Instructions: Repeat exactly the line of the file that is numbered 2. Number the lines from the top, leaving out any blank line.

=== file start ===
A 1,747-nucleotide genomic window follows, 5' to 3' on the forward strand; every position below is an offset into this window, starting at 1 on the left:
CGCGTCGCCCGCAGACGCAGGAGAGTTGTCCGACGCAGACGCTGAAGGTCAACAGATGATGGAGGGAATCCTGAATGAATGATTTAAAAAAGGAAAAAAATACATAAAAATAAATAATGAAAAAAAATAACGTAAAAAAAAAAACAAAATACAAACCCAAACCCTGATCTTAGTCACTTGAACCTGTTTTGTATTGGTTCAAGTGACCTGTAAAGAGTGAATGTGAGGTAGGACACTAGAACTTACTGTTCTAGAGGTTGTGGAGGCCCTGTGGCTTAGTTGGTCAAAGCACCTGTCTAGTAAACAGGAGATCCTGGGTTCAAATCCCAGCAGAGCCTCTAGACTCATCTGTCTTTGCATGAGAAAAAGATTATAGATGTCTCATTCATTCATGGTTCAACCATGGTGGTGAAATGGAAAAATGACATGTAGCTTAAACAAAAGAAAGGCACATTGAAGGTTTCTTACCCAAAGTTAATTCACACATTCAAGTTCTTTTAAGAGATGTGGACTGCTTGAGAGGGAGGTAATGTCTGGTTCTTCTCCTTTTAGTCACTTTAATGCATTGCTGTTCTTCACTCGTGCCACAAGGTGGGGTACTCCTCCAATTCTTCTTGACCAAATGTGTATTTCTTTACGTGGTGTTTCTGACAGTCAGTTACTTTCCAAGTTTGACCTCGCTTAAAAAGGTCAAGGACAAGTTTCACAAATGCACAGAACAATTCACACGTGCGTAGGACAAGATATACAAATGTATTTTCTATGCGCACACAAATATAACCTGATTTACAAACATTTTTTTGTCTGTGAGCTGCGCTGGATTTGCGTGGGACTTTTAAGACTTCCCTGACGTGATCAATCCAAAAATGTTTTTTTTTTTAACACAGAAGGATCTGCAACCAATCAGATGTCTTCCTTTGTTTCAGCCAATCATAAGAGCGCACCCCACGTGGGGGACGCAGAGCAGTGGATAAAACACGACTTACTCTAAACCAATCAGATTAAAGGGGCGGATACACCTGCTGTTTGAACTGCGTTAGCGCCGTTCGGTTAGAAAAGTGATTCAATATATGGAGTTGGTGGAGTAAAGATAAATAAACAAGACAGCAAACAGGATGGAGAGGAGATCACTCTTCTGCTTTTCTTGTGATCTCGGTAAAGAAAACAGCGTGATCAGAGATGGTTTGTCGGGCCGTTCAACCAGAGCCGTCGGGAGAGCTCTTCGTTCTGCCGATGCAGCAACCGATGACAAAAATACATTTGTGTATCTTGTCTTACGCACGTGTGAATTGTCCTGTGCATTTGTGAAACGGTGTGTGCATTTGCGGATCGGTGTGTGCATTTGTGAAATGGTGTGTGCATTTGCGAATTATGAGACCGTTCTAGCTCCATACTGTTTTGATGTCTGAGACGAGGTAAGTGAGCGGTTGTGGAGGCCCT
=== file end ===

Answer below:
CGCGTCGCCCGCAGACGCAGGAGAGTTGTCCGACGCAGACGCTGAAGGTCAACAGATGATGGAGGGAATCCTGAATGAATGATTTAAAAAAGGAAAAAAATACATAAAAATAAATAATGAAAAAAAATAACGTAAAAAAAAAAACAAAATACAAACCCAAACCCTGATCTTAGTCACTTGAACCTGTTTTGTATTGGTTCAAGTGACCTGTAAAGAGTGAATGTGAGGTAGGACACTAGAACTTACTGTTCTAGAGGTTGTGGAGGCCCTGTGGCTTAGTTGGTCAAAGCACCTGTCTAGTAAACAGGAGATCCTGGGTTCAAATCCCAGCAGAGCCTCTAGACTCATCTGTCTTTGCATGAGAAAAAGATTATAGATGTCTCATTCATTCATGGTTCAACCATGGTGGTGAAATGGAAAAATGACATGTAGCTTAAACAAAAGAAAGGCACATTGAAGGTTTCTTACCCAAAGTTAATTCACACATTCAAGTTCTTTTAAGAGATGTGGACTGCTTGAGAGGGAGGTAATGTCTGGTTCTTCTCCTTTTAGTCACTTTAATGCATTGCTGTTCTTCACTCGTGCCACAAGGTGGGGTACTCCTCCAATTCTTCTTGACCAAATGTGTATTTCTTTACGTGGTGTTTCTGACAGTCAGTTACTTTCCAAGTTTGACCTCGCTTAAAAAGGTCAAGGACAAGTTTCACAAATGCACAGAACAATTCACACGTGCGTAGGACAAGATATACAAATGTATTTTCTATGCGCACACAAATATAACCTGATTTACAAACATTTTTTTGTCTGTGAGCTGCGCTGGATTTGCGTGGGACTTTTAAGACTTCCCTGACGTGATCAATCCAAAAATGTTTTTTTTTTTAACACAGAAGGATCTGCAACCAATCAGATGTCTTCCTTTGTTTCAGCCAATCATAAGAGCGCACCCCACGTGGGGGACGCAGAGCAGTGGATAAAACACGACTTACTCTAAACCAATCAGATTAAAGGGGCGGATACACCTGCTGTTTGAACTGCGTTAGCGCCGTTCGGTTAGAAAAGTGATTCAATATATGGAGTTGGTGGAGTAAAGATAAATAAACAAGACAGCAAACAGGATGGAGAGGAGATCACTCTTCTGCTTTTCTTGTGATCTCGGTAAAGAAAACAGCGTGATCAGAGATGGTTTGTCGGGCCGTTCAACCAGAGCCGTCGGGAGAGCTCTTCGTTCTGCCGATGCAGCAACCGATGACAAAAATACATTTGTGTATCTTGTCTTACGCACGTGTGAATTGTCCTGTGCATTTGTGAAACGGTGTGTGCATTTGCGGATCGGTGTGTGCATTTGTGAAATGGTGTGTGCATTTGCGAATTATGAGACCGTTCTAGCTCCATACTGTTTTGATGTCTGAGACGAGGTAAGTGAGCGGTTGTGGAGGCCCT